Varsity Outreach, a US-based marketing agency specialising in Facebook marketing for colleges and universities in North America, has just released a survey ‘Facebook in Admissions’ from 150 colleges across the US. The survey, called ‘Facebook and admissions’ contains a good insight into the use and management of social media in student recruitment.
It makes interesting reading because of the insight it gives into the potential complexity of university student recruitment in a competitive marketplace – something that’s going to be more and more topical here as the student cap is lifted. And it’s also relevant to the future of CRM in education, as the student recruitment process becomes more fragmented.
Facebook and Admissions
Here’s some of the headlines that I took away from the report – but I’d heavily recommend reading it yourself as there is so much additional information within it:
- Four out of five institutions surveyed have an admissions-specific Facebook presence. And Facebook was rated as the most important of the social media options that they used (well ahead of YouTube, blogs, Twitter etc)
- The major reason quoted for those who don’t an admissions-specific Facebook presence is that they don’t have enough resources to support it. I wonder though if that’s hiding an underlying reason, as for those who do have a presence, 87% have three or less people involved, and in three-quarters of responses, they spend less than 4 hours per week dedicated to it. It was interesting to see that a majority of institutions use current students to help manage their Facebook presence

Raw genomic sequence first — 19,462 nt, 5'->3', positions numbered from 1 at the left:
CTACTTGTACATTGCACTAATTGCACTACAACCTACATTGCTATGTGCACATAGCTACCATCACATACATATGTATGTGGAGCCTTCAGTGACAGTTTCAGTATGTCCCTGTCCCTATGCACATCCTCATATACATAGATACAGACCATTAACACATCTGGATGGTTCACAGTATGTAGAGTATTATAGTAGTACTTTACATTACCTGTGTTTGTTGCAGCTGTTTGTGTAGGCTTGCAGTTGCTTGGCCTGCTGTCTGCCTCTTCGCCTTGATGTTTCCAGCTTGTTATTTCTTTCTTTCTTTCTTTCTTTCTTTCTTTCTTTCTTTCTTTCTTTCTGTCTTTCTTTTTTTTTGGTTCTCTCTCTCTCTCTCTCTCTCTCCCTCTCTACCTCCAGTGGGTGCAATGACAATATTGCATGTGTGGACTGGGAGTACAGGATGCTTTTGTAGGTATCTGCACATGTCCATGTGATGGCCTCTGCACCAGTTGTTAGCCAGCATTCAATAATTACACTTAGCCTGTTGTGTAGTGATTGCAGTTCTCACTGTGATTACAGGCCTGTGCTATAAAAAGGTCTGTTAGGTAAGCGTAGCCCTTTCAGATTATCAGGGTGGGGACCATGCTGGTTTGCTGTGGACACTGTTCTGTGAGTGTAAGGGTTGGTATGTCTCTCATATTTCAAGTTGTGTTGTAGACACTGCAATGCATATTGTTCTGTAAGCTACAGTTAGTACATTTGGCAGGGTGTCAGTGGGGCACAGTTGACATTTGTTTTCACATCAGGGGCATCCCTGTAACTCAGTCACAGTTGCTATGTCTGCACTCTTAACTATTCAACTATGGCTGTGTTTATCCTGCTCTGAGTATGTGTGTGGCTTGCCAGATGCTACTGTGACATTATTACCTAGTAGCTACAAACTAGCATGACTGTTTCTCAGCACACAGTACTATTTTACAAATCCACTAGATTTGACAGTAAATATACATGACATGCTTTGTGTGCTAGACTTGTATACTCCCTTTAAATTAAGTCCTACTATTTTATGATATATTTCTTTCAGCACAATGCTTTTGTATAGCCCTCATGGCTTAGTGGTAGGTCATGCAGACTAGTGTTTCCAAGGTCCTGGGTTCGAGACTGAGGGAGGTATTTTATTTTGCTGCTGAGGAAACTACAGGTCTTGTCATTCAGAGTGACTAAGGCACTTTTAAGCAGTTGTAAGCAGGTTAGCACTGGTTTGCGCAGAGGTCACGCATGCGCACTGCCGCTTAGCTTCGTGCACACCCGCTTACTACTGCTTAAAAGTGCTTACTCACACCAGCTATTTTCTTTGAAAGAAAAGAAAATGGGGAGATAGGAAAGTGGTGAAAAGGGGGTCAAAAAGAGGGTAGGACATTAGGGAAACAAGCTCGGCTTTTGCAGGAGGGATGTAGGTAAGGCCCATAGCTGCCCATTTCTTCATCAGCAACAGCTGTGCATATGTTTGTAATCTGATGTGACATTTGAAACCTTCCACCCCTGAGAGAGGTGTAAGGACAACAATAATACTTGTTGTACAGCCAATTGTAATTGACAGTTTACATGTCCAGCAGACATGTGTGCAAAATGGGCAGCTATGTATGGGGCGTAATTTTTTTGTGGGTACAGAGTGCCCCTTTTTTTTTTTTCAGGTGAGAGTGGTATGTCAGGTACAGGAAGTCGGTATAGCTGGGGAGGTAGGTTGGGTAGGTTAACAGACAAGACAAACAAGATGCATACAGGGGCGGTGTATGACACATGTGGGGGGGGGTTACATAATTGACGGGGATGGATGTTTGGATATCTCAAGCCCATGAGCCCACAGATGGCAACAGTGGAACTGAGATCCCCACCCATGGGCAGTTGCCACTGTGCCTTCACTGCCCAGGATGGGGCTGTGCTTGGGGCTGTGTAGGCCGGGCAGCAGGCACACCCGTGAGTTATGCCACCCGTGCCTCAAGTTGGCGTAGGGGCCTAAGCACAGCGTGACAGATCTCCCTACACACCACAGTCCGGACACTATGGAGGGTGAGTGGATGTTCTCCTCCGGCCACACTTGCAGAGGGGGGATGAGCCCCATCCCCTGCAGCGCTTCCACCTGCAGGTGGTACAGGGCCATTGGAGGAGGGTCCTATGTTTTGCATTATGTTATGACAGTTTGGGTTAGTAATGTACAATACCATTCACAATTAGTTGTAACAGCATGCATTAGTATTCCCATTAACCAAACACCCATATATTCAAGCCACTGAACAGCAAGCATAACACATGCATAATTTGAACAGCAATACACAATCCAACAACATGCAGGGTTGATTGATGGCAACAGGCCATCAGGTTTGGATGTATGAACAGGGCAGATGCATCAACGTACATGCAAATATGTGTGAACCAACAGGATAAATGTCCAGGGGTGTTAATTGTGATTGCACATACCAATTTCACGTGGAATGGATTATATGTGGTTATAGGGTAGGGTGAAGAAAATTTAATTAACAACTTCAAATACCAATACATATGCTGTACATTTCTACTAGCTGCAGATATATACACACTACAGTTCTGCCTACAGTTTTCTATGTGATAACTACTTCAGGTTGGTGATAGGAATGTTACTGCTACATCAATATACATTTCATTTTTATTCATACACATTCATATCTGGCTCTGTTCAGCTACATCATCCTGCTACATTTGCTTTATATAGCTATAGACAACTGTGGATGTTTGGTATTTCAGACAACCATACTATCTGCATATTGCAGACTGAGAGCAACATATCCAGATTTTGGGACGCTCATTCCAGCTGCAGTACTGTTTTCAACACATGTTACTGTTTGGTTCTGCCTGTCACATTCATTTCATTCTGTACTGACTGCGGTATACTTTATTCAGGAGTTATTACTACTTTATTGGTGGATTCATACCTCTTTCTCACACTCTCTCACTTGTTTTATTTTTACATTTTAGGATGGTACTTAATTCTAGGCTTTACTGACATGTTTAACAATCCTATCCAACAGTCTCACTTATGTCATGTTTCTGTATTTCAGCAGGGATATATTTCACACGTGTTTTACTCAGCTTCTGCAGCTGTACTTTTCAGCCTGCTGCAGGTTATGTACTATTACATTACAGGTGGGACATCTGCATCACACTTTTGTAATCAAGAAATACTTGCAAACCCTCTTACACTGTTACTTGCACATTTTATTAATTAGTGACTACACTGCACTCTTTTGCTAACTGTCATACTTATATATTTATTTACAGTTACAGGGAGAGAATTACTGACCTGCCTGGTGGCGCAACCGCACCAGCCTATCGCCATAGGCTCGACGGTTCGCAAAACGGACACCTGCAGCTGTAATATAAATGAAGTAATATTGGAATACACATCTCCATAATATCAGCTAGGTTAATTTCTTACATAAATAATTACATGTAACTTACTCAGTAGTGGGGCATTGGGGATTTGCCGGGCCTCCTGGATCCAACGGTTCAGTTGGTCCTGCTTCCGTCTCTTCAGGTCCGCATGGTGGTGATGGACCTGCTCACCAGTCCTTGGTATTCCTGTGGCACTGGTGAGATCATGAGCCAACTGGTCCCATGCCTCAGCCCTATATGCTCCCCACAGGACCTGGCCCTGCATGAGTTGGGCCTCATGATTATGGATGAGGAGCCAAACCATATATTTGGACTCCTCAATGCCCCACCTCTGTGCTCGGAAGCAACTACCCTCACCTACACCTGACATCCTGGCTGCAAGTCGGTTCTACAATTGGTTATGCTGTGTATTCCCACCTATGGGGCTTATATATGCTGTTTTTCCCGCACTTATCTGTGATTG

- 70% are measuring the performance of their Facebook efforts in some way (Here’s a shocking flipside – it means 30% don’t measure their Facebook presence in any way)
- The last nugget I’ll mention is that less than one in three institutions had dedicated social media staff, and just one in six had a dedicated social media budget.
My reflection on this survey is that it hints that student recruitment processes through social media currently aren’t well integrated into the ‘mainstream’ student recruitment processes in most institutions. And yet I know that it can be done really well, and monitored and measured effectively. I wonder if Australian institutions are ahead of or behind North American ones?
I’m working on setting up a roundtable discussion in Sydney about the use of CRM in education, and I think that this would make a great discussion topic for it. Anybody interested in participating and sharing their experiences?